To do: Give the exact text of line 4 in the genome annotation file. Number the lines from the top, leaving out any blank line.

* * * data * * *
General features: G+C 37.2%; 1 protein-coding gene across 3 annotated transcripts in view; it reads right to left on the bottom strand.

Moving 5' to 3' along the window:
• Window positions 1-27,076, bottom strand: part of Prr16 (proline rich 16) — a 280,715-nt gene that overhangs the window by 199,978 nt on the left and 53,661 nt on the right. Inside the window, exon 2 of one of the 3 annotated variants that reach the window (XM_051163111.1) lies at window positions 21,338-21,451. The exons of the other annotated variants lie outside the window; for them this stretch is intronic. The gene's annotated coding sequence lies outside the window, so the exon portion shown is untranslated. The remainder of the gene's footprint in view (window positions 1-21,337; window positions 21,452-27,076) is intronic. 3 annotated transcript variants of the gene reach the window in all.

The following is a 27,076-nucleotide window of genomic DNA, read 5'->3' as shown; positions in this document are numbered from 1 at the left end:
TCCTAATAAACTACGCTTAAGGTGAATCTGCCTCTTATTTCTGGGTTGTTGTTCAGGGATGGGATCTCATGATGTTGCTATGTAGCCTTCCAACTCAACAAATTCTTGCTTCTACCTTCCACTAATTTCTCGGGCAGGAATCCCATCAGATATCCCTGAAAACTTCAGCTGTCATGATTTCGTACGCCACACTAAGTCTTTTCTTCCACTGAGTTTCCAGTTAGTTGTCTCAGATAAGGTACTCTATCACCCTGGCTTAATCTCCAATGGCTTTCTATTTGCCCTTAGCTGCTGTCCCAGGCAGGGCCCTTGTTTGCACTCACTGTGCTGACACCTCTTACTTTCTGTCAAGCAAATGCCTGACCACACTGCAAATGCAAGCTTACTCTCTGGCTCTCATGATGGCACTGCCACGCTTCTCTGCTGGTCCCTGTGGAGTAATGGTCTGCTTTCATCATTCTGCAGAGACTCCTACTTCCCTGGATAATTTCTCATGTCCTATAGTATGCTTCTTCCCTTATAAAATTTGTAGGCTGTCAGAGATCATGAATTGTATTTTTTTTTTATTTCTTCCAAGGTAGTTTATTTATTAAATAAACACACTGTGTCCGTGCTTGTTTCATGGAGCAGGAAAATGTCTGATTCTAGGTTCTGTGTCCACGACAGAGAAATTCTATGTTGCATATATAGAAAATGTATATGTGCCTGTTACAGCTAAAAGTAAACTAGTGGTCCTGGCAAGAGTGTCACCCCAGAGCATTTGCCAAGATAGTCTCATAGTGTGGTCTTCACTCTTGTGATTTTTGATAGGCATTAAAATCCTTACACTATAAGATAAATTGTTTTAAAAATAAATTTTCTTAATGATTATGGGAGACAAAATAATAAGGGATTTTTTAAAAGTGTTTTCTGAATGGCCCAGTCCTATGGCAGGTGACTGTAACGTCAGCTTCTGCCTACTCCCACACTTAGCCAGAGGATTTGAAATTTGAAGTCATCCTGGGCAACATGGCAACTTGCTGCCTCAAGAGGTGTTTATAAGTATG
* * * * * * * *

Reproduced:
The following is a 27,076-nucleotide window of genomic DNA, read 5'->3' as shown; positions in this document are numbered from 1 at the left end: